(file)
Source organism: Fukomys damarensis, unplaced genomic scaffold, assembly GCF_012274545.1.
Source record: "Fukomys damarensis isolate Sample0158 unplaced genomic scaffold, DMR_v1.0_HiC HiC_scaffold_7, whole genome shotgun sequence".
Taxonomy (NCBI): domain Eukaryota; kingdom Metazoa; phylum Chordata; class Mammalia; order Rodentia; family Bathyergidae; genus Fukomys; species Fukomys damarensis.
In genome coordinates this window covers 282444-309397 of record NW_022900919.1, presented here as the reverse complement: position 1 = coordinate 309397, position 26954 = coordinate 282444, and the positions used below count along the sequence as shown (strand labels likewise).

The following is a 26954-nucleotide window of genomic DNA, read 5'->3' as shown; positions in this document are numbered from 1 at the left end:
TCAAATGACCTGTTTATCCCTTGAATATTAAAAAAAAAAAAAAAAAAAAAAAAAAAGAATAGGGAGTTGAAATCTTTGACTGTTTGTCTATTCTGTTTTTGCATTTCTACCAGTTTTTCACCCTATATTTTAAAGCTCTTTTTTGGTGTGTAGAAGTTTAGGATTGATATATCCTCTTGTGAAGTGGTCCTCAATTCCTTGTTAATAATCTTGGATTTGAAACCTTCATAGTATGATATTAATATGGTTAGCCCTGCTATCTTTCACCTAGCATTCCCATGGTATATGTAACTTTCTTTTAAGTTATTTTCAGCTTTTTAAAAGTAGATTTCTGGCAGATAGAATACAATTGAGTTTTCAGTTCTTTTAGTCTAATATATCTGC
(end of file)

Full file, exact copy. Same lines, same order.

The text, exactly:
Source organism: Fukomys damarensis, unplaced genomic scaffold, assembly GCF_012274545.1.
Source record: "Fukomys damarensis isolate Sample0158 unplaced genomic scaffold, DMR_v1.0_HiC HiC_scaffold_7, whole genome shotgun sequence".
Taxonomy (NCBI): domain Eukaryota; kingdom Metazoa; phylum Chordata; class Mammalia; order Rodentia; family Bathyergidae; genus Fukomys; species Fukomys damarensis.
In genome coordinates this window covers 282444-309397 of record NW_022900919.1, presented here as the reverse complement: position 1 = coordinate 309397, position 26954 = coordinate 282444, and the positions used below count along the sequence as shown (strand labels likewise).

The following is a 26954-nucleotide window of genomic DNA, read 5'->3' as shown; positions in this document are numbered from 1 at the left end:
TCAAATGACCTGTTTATCCCTTGAATATTAAAAAAAAAAAAAAAAAAAAAAAAAAAGAATAGGGAGTTGAAATCTTTGACTGTTTGTCTATTCTGTTTTTGCATTTCTACCAGTTTTTCACCCTATATTTTAAAGCTCTTTTTTGGTGTGTAGAAGTTTAGGATTGATATATCCTCTTGTGAAGTGGTCCTCAATTCCTTGTTAATAATCTTGGATTTGAAACCTTCATAGTATGATATTAATATGGTTAGCCCTGCTATCTTTCACCTAGCATTCCCATGGTATATGTAACTTTCTTTTAAGTTATTTTCAGCTTTTTAAAAGTAGATTTCTGGCAGATAGAATACAATTGAGTTTTCAGTTCTTTTAGTCTAATATATCTGC